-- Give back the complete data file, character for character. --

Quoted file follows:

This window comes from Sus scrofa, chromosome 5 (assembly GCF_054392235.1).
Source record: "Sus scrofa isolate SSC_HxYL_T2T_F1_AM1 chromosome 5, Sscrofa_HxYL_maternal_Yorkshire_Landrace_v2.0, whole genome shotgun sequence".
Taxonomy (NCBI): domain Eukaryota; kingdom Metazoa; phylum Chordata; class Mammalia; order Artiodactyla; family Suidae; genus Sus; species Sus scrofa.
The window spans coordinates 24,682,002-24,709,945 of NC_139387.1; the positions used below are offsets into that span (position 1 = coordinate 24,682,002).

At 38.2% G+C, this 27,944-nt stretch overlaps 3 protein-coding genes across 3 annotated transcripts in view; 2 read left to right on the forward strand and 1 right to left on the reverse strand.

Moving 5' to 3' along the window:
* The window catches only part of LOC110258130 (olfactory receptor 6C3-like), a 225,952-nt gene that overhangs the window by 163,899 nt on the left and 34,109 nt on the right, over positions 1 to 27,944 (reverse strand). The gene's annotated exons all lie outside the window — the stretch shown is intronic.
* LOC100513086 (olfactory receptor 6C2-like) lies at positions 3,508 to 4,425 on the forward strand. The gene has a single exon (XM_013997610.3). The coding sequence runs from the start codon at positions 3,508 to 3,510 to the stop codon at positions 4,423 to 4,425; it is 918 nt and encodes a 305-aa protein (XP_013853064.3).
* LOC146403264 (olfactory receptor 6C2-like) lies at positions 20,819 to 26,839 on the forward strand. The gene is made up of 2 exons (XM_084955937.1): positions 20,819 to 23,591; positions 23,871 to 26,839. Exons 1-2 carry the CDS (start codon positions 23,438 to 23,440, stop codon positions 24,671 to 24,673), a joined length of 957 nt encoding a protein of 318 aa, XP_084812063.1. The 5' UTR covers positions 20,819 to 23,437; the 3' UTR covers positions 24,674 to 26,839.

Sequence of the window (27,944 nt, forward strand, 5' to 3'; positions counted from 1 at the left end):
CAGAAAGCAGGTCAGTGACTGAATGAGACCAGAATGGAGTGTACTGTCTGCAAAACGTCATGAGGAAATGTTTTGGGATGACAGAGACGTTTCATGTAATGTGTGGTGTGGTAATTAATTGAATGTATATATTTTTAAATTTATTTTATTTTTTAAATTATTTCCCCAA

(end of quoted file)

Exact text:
This window comes from Sus scrofa, chromosome 5 (assembly GCF_054392235.1).
Source record: "Sus scrofa isolate SSC_HxYL_T2T_F1_AM1 chromosome 5, Sscrofa_HxYL_maternal_Yorkshire_Landrace_v2.0, whole genome shotgun sequence".
Taxonomy (NCBI): domain Eukaryota; kingdom Metazoa; phylum Chordata; class Mammalia; order Artiodactyla; family Suidae; genus Sus; species Sus scrofa.
The window spans coordinates 24,682,002-24,709,945 of NC_139387.1; the positions used below are offsets into that span (position 1 = coordinate 24,682,002).

At 38.2% G+C, this 27,944-nt stretch overlaps 3 protein-coding genes across 3 annotated transcripts in view; 2 read left to right on the forward strand and 1 right to left on the reverse strand.

Moving 5' to 3' along the window:
* The window catches only part of LOC110258130 (olfactory receptor 6C3-like), a 225,952-nt gene that overhangs the window by 163,899 nt on the left and 34,109 nt on the right, over positions 1 to 27,944 (reverse strand). The gene's annotated exons all lie outside the window — the stretch shown is intronic.
* LOC100513086 (olfactory receptor 6C2-like) lies at positions 3,508 to 4,425 on the forward strand. The gene has a single exon (XM_013997610.3). The coding sequence runs from the start codon at positions 3,508 to 3,510 to the stop codon at positions 4,423 to 4,425; it is 918 nt and encodes a 305-aa protein (XP_013853064.3).
* LOC146403264 (olfactory receptor 6C2-like) lies at positions 20,819 to 26,839 on the forward strand. The gene is made up of 2 exons (XM_084955937.1): positions 20,819 to 23,591; positions 23,871 to 26,839. Exons 1-2 carry the CDS (start codon positions 23,438 to 23,440, stop codon positions 24,671 to 24,673), a joined length of 957 nt encoding a protein of 318 aa, XP_084812063.1. The 5' UTR covers positions 20,819 to 23,437; the 3' UTR covers positions 24,674 to 26,839.

Sequence of the window (27,944 nt, forward strand, 5' to 3'; positions counted from 1 at the left end):
CAGAAAGCAGGTCAGTGACTGAATGAGACCAGAATGGAGTGTACTGTCTGCAAAACGTCATGAGGAAATGTTTTGGGATGACAGAGACGTTTCATGTAATGTGTGGTGTGGTAATTAATTGAATGTATATATTTTTAAATTTATTTTATTTTTTAAATTATTTCCCCAA